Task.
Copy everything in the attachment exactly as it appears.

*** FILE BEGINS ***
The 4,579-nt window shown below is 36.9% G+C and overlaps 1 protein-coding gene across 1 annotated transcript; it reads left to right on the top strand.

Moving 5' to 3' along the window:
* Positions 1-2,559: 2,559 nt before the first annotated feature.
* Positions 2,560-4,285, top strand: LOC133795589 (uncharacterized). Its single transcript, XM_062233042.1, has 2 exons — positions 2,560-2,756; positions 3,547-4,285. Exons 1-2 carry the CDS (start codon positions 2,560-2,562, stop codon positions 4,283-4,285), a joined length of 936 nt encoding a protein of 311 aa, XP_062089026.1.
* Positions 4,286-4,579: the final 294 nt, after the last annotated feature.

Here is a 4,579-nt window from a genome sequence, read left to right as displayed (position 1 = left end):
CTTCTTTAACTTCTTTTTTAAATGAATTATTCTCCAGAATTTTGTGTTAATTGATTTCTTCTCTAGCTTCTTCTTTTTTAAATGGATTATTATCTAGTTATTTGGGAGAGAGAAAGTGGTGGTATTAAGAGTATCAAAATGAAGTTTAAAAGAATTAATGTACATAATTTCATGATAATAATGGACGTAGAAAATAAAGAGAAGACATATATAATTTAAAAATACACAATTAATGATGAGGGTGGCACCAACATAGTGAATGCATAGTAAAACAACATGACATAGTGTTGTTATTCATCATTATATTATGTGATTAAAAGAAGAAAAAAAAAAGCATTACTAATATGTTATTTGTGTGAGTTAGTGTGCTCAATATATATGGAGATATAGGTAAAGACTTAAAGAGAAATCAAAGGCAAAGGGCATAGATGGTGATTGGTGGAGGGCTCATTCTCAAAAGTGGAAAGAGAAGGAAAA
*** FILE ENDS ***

The 4,579-nt window shown below is 36.9% G+C and overlaps 1 protein-coding gene across 1 annotated transcript; it reads left to right on the top strand.

Moving 5' to 3' along the window:
* Positions 1-2,559: 2,559 nt before the first annotated feature.
* Positions 2,560-4,285, top strand: LOC133795589 (uncharacterized). Its single transcript, XM_062233042.1, has 2 exons — positions 2,560-2,756; positions 3,547-4,285. Exons 1-2 carry the CDS (start codon positions 2,560-2,562, stop codon positions 4,283-4,285), a joined length of 936 nt encoding a protein of 311 aa, XP_062089026.1.
* Positions 4,286-4,579: the final 294 nt, after the last annotated feature.

Here is a 4,579-nt window from a genome sequence, read left to right as displayed (position 1 = left end):
CTTCTTTAACTTCTTTTTTAAATGAATTATTCTCCAGAATTTTGTGTTAATTGATTTCTTCTCTAGCTTCTTCTTTTTTAAATGGATTATTATCTAGTTATTTGGGAGAGAGAAAGTGGTGGTATTAAGAGTATCAAAATGAAGTTTAAAAGAATTAATGTACATAATTTCATGATAATAATGGACGTAGAAAATAAAGAGAAGACATATATAATTTAAAAATACACAATTAATGATGAGGGTGGCACCAACATAGTGAATGCATAGTAAAACAACATGACATAGTGTTGTTATTCATCATTATATTATGTGATTAAAAGAAGAAAAAAAAAAGCATTACTAATATGTTATTTGTGTGAGTTAGTGTGCTCAATATATATGGAGATATAGGTAAAGACTTAAAGAGAAATCAAAGGCAAAGGGCATAGATGGTGATTGGTGGAGGGCTCATTCTCAAAAGTGGAAAGAGAAGGAAAA